As awesome as mega-sauropods are, the real excitement is that the team discovered an entire ecosytem in Neuquen, including some really exciting new finds. The picture above was scanned directly from the description, and they are: (a) Articulated vertebral column of Futalognkosaurus; (b) tooth of a dromaeosaur; (c) tooth of a carcharodontosaur; (d) tooth of a mesoeucrocodylian; (e) manus of Megaraptor; (f) pubis of Unenlagia paynemili; (g) femur of an iguanodontid; (h) part of an azhdarchoid pterosaur ulna; (i) fish; (j) angiosperm leaves; (k) plant stem; (l) lower jaw of a new notosuchid crocodylomorph; (m) skull of a new maniraptoran; (n) lower jaw of a new iguanodontid.
That's a lot of new stuff! Of note is the manus of Megaraptor, whose true phylogenetic affiliations have been unsteady for years. Based on the new material, Megaraptor is shown to be a basal tetanurine theropod that developed a hypertrophied thumb claw independantly of Laurasian spinosaurs. What it looked like, though, is anyone's guess. The Unenlagia pubis is hypothesized to be a new species, apparently more gracile than the old one. It's unusual to see so much iguanodontid material in Gondwana, and kills the idea that sauropods persisted down there because there was no competition from ornithopods. Crocodylians both marine and terrestrial were in Neuquen, which is really no surprise. That "maniraptoran" skull looks a lot like a dromaeosaur, and if that maxilla looks a lot like a dromaeosaur's. Could it be (gasp) Unenlagia? Same locality, same deposit. I would not be surprised, considering that Unenlagia is largely considered to be an unenlagiine dromaeosaur.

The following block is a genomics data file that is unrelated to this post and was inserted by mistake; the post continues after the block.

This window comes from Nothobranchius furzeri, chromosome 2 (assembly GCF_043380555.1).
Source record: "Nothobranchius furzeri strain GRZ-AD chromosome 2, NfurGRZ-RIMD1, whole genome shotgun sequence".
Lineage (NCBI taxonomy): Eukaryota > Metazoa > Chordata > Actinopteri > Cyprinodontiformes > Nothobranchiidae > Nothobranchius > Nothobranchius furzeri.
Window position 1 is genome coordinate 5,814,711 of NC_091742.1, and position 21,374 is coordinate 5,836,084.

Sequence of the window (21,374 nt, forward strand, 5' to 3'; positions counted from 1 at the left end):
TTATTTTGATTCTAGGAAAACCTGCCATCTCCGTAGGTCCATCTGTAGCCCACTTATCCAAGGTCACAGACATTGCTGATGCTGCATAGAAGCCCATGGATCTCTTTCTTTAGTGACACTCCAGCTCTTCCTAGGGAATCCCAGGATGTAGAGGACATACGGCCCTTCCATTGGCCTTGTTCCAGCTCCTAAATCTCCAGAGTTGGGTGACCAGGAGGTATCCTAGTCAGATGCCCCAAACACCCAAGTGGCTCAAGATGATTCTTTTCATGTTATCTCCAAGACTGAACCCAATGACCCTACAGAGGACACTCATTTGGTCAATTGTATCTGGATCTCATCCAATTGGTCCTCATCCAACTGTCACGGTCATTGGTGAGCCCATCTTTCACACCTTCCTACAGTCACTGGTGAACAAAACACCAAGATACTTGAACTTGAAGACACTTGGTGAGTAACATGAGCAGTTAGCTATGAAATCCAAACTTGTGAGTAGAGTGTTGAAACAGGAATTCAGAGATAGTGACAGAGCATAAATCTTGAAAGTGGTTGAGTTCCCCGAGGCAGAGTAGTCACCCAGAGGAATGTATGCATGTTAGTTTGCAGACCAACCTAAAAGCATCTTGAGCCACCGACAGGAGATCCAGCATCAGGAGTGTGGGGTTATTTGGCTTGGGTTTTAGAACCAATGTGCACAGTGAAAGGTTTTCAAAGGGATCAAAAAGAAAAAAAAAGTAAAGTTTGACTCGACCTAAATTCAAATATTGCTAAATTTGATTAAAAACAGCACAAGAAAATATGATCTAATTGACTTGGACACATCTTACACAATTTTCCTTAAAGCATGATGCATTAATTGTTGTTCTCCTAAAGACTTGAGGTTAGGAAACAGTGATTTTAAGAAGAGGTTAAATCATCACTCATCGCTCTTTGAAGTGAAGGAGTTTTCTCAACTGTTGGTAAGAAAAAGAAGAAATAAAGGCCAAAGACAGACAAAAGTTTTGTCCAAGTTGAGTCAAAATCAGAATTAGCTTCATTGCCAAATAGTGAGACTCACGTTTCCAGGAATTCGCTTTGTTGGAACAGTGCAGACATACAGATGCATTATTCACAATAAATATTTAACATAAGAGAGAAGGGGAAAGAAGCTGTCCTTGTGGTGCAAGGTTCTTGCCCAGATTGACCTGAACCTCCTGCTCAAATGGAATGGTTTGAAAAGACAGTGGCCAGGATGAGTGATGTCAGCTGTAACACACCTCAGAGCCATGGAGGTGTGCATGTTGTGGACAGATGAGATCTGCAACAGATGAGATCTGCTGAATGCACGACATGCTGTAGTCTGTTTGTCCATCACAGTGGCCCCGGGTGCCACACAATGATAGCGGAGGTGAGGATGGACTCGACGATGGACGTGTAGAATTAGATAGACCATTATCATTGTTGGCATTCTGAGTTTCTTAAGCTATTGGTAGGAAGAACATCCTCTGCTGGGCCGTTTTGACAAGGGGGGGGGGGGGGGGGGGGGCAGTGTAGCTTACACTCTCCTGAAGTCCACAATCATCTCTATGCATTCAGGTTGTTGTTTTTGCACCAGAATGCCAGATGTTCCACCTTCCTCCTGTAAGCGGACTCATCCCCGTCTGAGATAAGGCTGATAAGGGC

I await more publications on some of these fossils, especially the iguanodont material, new maniraptoran skull, and Megaraptor paw. Oh, and Futalognkosaurus ain't bad, either.
Calvo, J. O., Porfiri, J. D., Gonzalez-Riga, B. J. & Kellner, A. W.A. (2007). A new Cretaceous terrestrial ecosystem from Gondwana with the description of a new sauropod dinosaur. Anais da Academia Brasileira de Ciencias 79(3): 529-541.
P.S. Remember when I went on that big rant about how I hate it when people name animals after place names? Like Albertaceratops? Well, Futalognkosaurus is actually named after the corporation who sponsored the dig, Duke Energy. Hence, F. dukei. I'm not sure how I feel about this quite yet. I'm a bit leery, though, and we'll have to see how far this is taken. As Neil points out, F. dukei is not the first dinosaur to be named after a backer with deep pockets, and the practice does not seem to be widespread. But it does seem lazy, doesn't it?